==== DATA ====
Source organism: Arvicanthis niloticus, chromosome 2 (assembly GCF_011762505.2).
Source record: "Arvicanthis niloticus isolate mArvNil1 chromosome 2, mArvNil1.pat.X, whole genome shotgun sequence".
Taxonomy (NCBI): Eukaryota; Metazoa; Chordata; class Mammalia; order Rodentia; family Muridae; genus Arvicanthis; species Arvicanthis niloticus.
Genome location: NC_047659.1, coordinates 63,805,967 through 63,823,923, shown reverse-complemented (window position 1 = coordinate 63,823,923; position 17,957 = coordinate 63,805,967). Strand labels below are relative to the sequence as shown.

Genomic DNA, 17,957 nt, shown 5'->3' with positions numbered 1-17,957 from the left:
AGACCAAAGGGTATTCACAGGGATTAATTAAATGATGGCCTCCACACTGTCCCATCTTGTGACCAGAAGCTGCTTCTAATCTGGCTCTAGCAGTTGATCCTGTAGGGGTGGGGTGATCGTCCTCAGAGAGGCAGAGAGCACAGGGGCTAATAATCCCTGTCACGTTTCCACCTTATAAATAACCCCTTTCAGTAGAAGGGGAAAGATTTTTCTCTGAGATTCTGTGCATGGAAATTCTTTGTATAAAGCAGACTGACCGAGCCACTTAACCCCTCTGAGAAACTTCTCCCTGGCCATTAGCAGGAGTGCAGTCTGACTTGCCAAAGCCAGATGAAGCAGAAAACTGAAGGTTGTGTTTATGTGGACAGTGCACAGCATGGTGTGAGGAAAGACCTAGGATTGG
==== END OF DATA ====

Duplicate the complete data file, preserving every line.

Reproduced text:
Source organism: Arvicanthis niloticus, chromosome 2 (assembly GCF_011762505.2).
Source record: "Arvicanthis niloticus isolate mArvNil1 chromosome 2, mArvNil1.pat.X, whole genome shotgun sequence".
Taxonomy (NCBI): Eukaryota; Metazoa; Chordata; class Mammalia; order Rodentia; family Muridae; genus Arvicanthis; species Arvicanthis niloticus.
Genome location: NC_047659.1, coordinates 63,805,967 through 63,823,923, shown reverse-complemented (window position 1 = coordinate 63,823,923; position 17,957 = coordinate 63,805,967). Strand labels below are relative to the sequence as shown.

Genomic DNA, 17,957 nt, shown 5'->3' with positions numbered 1-17,957 from the left:
AGACCAAAGGGTATTCACAGGGATTAATTAAATGATGGCCTCCACACTGTCCCATCTTGTGACCAGAAGCTGCTTCTAATCTGGCTCTAGCAGTTGATCCTGTAGGGGTGGGGTGATCGTCCTCAGAGAGGCAGAGAGCACAGGGGCTAATAATCCCTGTCACGTTTCCACCTTATAAATAACCCCTTTCAGTAGAAGGGGAAAGATTTTTCTCTGAGATTCTGTGCATGGAAATTCTTTGTATAAAGCAGACTGACCGAGCCACTTAACCCCTCTGAGAAACTTCTCCCTGGCCATTAGCAGGAGTGCAGTCTGACTTGCCAAAGCCAGATGAAGCAGAAAACTGAAGGTTGTGTTTATGTGGACAGTGCACAGCATGGTGTGAGGAAAGACCTAGGATTGG